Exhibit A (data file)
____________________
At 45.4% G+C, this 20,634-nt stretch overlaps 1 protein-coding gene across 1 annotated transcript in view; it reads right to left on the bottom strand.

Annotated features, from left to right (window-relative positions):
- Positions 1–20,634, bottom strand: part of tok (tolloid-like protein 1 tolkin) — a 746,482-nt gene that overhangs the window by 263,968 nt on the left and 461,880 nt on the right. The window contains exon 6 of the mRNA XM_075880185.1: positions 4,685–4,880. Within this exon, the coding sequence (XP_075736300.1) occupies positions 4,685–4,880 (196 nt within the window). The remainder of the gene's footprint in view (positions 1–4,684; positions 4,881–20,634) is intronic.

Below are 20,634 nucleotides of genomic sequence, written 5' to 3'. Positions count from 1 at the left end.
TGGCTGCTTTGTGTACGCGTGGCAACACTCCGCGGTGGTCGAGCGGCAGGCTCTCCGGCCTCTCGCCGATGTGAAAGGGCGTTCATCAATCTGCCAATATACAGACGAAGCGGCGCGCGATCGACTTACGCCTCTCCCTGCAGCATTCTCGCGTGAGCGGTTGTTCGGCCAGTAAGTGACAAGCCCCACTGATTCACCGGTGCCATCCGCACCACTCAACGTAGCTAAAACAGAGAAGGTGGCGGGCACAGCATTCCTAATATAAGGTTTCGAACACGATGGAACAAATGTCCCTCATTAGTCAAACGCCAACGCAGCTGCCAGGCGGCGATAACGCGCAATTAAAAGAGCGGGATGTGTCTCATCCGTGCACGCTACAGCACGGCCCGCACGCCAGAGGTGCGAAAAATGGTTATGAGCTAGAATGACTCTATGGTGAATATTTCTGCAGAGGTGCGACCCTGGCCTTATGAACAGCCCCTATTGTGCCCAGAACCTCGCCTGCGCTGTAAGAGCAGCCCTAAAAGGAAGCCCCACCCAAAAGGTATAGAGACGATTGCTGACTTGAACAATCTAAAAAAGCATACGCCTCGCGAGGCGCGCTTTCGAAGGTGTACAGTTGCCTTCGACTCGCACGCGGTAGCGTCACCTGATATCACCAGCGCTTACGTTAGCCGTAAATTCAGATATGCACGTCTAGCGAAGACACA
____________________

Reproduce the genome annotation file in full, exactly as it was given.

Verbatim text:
At 45.4% G+C, this 20,634-nt stretch overlaps 1 protein-coding gene across 1 annotated transcript in view; it reads right to left on the bottom strand.

Annotated features, from left to right (window-relative positions):
- Positions 1–20,634, bottom strand: part of tok (tolloid-like protein 1 tolkin) — a 746,482-nt gene that overhangs the window by 263,968 nt on the left and 461,880 nt on the right. The window contains exon 6 of the mRNA XM_075880185.1: positions 4,685–4,880. Within this exon, the coding sequence (XP_075736300.1) occupies positions 4,685–4,880 (196 nt within the window). The remainder of the gene's footprint in view (positions 1–4,684; positions 4,881–20,634) is intronic.

Below are 20,634 nucleotides of genomic sequence, written 5' to 3'. Positions count from 1 at the left end.
TGGCTGCTTTGTGTACGCGTGGCAACACTCCGCGGTGGTCGAGCGGCAGGCTCTCCGGCCTCTCGCCGATGTGAAAGGGCGTTCATCAATCTGCCAATATACAGACGAAGCGGCGCGCGATCGACTTACGCCTCTCCCTGCAGCATTCTCGCGTGAGCGGTTGTTCGGCCAGTAAGTGACAAGCCCCACTGATTCACCGGTGCCATCCGCACCACTCAACGTAGCTAAAACAGAGAAGGTGGCGGGCACAGCATTCCTAATATAAGGTTTCGAACACGATGGAACAAATGTCCCTCATTAGTCAAACGCCAACGCAGCTGCCAGGCGGCGATAACGCGCAATTAAAAGAGCGGGATGTGTCTCATCCGTGCACGCTACAGCACGGCCCGCACGCCAGAGGTGCGAAAAATGGTTATGAGCTAGAATGACTCTATGGTGAATATTTCTGCAGAGGTGCGACCCTGGCCTTATGAACAGCCCCTATTGTGCCCAGAACCTCGCCTGCGCTGTAAGAGCAGCCCTAAAAGGAAGCCCCACCCAAAAGGTATAGAGACGATTGCTGACTTGAACAATCTAAAAAAGCATACGCCTCGCGAGGCGCGCTTTCGAAGGTGTACAGTTGCCTTCGACTCGCACGCGGTAGCGTCACCTGATATCACCAGCGCTTACGTTAGCCGTAAATTCAGATATGCACGTCTAGCGAAGACACA